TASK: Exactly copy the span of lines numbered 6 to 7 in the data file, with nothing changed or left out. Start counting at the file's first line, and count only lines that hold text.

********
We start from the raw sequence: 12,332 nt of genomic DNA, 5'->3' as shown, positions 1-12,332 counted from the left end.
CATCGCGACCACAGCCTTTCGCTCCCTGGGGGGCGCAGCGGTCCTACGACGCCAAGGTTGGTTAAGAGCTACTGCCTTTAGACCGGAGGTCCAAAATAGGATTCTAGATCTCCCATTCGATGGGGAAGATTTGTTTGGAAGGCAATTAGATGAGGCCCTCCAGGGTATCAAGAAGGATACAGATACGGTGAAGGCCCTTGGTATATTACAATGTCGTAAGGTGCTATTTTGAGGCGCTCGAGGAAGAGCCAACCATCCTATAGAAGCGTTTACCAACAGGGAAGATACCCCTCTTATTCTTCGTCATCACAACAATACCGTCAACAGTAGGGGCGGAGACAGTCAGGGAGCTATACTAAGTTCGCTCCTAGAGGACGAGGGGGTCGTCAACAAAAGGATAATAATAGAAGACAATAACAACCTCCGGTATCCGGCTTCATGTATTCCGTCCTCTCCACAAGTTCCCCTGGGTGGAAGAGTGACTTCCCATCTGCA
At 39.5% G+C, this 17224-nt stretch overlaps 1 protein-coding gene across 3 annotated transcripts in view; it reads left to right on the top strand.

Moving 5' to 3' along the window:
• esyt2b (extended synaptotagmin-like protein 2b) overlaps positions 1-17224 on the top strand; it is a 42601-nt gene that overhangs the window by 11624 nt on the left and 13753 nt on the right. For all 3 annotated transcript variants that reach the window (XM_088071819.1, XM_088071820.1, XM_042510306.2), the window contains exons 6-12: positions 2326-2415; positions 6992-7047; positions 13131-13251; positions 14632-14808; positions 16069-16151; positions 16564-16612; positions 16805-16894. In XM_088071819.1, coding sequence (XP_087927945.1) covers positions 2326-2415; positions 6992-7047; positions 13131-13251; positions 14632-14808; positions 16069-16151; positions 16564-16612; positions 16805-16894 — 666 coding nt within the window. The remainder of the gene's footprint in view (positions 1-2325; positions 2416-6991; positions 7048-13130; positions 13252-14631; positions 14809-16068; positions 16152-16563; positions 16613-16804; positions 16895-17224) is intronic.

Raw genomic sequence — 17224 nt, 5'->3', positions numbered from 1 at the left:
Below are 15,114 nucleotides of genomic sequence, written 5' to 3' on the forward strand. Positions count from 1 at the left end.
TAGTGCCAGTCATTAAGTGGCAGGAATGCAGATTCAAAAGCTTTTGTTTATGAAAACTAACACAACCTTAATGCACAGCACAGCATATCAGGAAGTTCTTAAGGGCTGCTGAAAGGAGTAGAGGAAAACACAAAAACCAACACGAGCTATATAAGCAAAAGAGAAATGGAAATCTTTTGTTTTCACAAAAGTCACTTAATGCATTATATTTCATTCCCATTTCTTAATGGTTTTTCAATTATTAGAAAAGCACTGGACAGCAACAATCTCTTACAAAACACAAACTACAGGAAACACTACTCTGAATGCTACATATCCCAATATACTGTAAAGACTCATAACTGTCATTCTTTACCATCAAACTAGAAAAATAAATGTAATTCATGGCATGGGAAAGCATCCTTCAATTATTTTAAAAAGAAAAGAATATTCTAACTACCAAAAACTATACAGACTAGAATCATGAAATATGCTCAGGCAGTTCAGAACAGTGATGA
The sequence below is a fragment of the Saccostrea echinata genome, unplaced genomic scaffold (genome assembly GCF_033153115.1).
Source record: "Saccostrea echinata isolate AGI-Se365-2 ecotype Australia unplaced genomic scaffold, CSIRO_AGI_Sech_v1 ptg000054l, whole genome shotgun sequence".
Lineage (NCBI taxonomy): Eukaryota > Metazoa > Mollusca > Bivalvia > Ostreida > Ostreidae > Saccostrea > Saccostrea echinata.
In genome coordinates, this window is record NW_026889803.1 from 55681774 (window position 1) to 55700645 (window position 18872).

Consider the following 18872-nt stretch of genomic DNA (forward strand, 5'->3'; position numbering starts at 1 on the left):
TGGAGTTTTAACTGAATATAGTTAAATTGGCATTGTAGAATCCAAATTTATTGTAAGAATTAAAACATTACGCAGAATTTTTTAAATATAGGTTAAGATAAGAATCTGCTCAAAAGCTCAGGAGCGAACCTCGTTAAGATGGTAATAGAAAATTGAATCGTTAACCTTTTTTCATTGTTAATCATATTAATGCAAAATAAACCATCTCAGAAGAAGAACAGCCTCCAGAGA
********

Raw genomic sequence — 17224 nt, 5'->3', positions numbered from 1 at the left:
Below are 15,114 nucleotides of genomic sequence, written 5' to 3' on the forward strand. Positions count from 1 at the left end.